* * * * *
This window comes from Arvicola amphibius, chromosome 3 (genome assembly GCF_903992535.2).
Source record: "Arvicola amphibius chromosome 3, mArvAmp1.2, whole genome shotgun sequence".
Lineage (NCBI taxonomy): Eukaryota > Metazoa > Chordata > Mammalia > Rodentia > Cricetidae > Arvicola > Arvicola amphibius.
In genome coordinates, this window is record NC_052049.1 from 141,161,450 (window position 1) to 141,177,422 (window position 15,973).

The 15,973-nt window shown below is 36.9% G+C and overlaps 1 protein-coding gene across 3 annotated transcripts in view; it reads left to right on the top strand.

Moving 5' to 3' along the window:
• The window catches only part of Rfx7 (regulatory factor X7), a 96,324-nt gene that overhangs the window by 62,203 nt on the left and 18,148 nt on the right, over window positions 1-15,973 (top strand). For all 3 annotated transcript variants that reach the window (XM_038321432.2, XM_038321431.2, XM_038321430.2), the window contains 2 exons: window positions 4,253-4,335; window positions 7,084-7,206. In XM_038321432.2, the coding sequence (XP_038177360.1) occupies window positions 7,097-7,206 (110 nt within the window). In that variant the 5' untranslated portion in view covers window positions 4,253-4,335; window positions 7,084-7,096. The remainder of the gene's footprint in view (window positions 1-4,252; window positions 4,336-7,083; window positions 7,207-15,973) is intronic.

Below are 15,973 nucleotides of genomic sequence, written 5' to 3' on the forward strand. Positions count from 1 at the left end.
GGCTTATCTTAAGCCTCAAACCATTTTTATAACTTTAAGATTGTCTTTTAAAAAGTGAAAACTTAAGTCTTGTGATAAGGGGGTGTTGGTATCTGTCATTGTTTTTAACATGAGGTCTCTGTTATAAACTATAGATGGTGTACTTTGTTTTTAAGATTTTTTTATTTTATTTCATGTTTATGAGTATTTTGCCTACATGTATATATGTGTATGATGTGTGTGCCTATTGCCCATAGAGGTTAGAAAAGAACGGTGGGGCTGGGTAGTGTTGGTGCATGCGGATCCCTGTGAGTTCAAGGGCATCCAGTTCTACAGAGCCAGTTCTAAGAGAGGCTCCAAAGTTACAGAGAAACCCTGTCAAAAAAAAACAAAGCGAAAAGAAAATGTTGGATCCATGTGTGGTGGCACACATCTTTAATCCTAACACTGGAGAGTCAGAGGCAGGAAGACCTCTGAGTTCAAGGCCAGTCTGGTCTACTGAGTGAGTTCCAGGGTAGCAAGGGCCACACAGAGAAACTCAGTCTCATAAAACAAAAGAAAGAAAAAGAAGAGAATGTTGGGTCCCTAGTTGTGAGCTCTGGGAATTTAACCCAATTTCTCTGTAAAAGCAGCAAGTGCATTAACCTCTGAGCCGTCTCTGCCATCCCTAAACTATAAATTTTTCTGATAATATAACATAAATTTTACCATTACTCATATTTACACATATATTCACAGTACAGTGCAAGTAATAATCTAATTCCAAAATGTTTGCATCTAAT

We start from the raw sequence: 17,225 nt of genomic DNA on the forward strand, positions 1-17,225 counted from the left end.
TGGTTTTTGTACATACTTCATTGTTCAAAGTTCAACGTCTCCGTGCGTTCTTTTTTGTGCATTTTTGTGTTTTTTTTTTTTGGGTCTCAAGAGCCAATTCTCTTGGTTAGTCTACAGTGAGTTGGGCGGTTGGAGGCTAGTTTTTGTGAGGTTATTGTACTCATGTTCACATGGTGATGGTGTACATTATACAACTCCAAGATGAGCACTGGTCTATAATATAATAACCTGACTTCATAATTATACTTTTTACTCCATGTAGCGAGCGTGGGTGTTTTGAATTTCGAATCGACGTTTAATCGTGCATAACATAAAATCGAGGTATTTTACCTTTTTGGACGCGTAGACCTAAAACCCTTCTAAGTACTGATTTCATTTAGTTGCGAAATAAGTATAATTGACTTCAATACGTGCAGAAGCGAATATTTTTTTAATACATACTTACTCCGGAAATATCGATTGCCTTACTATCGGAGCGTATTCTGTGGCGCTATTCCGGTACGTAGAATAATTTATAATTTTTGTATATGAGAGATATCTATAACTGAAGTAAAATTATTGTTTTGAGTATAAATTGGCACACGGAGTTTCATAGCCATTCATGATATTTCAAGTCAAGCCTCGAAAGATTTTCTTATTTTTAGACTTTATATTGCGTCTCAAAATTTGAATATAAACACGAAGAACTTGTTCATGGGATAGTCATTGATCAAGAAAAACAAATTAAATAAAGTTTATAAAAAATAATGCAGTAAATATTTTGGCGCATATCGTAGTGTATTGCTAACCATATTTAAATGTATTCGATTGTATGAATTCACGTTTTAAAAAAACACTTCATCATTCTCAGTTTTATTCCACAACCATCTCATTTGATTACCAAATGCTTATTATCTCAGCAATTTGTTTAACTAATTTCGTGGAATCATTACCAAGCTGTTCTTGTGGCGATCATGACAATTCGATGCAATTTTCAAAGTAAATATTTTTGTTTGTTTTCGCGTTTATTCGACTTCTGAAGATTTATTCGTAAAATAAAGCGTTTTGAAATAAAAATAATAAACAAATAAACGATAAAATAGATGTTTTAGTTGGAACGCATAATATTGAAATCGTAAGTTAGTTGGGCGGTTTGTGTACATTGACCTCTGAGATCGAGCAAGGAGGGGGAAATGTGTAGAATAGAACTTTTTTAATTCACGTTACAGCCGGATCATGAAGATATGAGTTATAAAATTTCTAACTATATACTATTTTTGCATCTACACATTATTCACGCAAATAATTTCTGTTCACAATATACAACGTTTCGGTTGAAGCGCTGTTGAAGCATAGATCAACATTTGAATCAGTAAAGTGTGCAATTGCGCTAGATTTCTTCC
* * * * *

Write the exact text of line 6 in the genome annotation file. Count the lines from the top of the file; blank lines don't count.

Moving 5' to 3' along the window: